Review by Graham Anderson

Darwin College
University of Kent

Macedonius Consul: The Epigrams. Edited with Introduction. Translation and Commentary by John Madden, Olms, Hildesheim, 1995 (Spudasmata 60) xviii+321pp, ISSN 0584-9705; ISBN 3-487-10059-2.

In contrast to the reviews in the last issue of three introductory works, Classics Ireland set this reviewer the task of discussing a work of distinctly specialist character in a manner accessible to the general reader. This has been a rare delight: in format Madden's work is a traditional introduction text and commentary on a 6th century Byzantine writer of forty-one epigrams late and little-known enough to have had no previous general study in English. In theory the author of such a book is probably the only one qualified to review it. But in fact anyone minded to explore this facade of scholarship can do so easily and with profit on a wide range of topics.

Madden has obligingly devoted an unusually generous introduction to his author, not just on the matter of date and identification, but on the topic of Macedonius' personality, views, and the literary character of the forty-one epigrams themselves. As one might expect for an author whose only surviving output is in the form of short, often occasional, poems, there is little that can safely be said, and a good deal of room for informed conjecture. By the end of all this one feels that one has the measure of an administrator who wrote elegant versified belles-lettres: he is now a great deal more than the mere attribution of a handful of anthology epigrams, though still hiding in the twilight between possible experience and literary convention.

The chief value of Madden's work for general interest is the exploration of varied literary themes through a variety of often late ancient amatory literature: not just epigrammatists and the Roman Elegists, but the writer of erotic epistles in prose, the late Greek novelists, and many others; and in the matters of miscellaneous interest that commentators too often take too little time to explore. He recapitulates the article co-authored with Arthur Keaveney in JHS 1978 on the meaning of 'I swore by three rocks' (trisi;n w{mosa pevtrai", 12, AP 5.245(244)3); the depth of documentation reminds one of the style of commentary of Kirby Flower Smith on superstition in Tibullus. Sometimes the conscientiousness of the commentator naturally cannot establish a definitive answer: Madden is fascinating on the Epigram in which Macedonius sneezes in the hope of getting rid of his wife (39/AP 11.375): a two-pronged attack documenting sneezing superstitions and social relationships in Byzantium naturally cannot tell us whether Macedonius felt this way about his wife, or whether the speaker is for these purposes an everyman.

Madden is particularly informative in relation to the epigram on the author's house and his connections with Cibyra (28/AP 9.649); on the other hand there is a traditionally 'pre-Dover' reticence over the no less traditional erotic detail. When Macedonius tells us about a wet dream 11/AP 5.243(242) it is very difficult for the uninformed reader to work out that that is what it is. Madden gives a Horatian parallel from a traditionally expurgated passage in Horace, Satires 1.5: but he seems to bend over backwards not to tell his reader that the expression (1.6) refers to seminal emission, or what might most obviously be included in at 17/AP 6.56.4 when a drunken satyr is totally relaxed.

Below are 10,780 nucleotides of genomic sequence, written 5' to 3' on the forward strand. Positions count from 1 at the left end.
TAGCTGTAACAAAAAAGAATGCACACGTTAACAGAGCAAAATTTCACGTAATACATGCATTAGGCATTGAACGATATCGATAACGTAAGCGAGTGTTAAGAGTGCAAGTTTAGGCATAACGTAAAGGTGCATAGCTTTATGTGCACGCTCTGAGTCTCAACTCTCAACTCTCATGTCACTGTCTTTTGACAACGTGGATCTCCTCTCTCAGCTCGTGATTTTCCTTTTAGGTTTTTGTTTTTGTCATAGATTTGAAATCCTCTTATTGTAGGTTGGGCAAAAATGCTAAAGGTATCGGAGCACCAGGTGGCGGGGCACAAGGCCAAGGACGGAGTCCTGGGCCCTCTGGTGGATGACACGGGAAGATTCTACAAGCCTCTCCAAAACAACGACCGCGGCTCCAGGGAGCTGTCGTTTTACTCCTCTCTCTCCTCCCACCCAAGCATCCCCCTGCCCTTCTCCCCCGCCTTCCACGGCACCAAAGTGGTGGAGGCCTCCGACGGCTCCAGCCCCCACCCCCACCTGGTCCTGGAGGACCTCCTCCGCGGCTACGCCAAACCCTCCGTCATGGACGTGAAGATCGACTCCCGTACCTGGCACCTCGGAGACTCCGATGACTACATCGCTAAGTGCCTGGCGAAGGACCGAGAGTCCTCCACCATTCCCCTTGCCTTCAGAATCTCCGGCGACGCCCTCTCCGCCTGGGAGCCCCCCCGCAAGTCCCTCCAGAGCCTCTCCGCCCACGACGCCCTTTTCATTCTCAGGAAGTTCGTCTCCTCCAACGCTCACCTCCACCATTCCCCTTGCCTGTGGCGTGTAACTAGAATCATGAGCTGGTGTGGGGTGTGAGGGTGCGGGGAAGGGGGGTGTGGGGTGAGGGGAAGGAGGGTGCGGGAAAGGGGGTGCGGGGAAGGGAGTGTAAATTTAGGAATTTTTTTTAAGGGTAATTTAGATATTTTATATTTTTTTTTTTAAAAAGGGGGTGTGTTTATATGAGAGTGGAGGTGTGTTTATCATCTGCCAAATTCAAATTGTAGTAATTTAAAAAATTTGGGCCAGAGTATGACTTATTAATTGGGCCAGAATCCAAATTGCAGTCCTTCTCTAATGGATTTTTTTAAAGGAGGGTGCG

Sometimes there is room for disagreement, but most often where it is clear to Madden himself that no easy answer is in sight. Is the Daphnis of Epigram 20/AP 6.73 the Daphnis of Theocritus, or just a Daphnis (as Longus' Daphnis is often assumed to be)? It is less easy to make distinctions than Madden assumes, since there are considerable variations in the legend of the mythological Daphnis (cf. this reviewer in Proceedings of the Virgil Society 1993). A parallel problem concerns Eumolpus in the following epigram 21/6.83, and it is right to see the two problems as connected.

Two possible avenues of comparison struck the author immediately. One is between our author and the literary habits of the Younger Pliny: in both cases we have a figure of consular rank who turned his hand to writing occasional verses, in both cases with some risk of obscenity (cf. Pliny Ep. 4.14). The two cases five centuries apart emphasise the premium on a literary education in positions of power and the privileged status of leisured belles-lettres. The second is how nearly some of the material comes to the thought-world of a prose epistolographer such as Alciphron. In both cases the peculiar puzzles that await the commentator are very similar. Here is a literary amateur who is quite capable of unusual invention, but whose inventiveness is as often eccentric rather than 'right'. Macedonius is a curiosus (as Madden's appendix on metre makes clear), but he does not always have Horatian felicitas.

All in all: there is a sense of scholarly culmination about this work, which began life as a PhD when classicists seldom wished to know about the Byzantine world. Nearly thirty years on it has kept pace with scholarship on Byzantine Epigram, but offers new interest to any who wish to explore the light literature of the Roman Empire and its Byzantine survivor. When Macedonius was writing, Ireland was already a conspicuous carrier of classical learning in the West; through this edition it is no less so.

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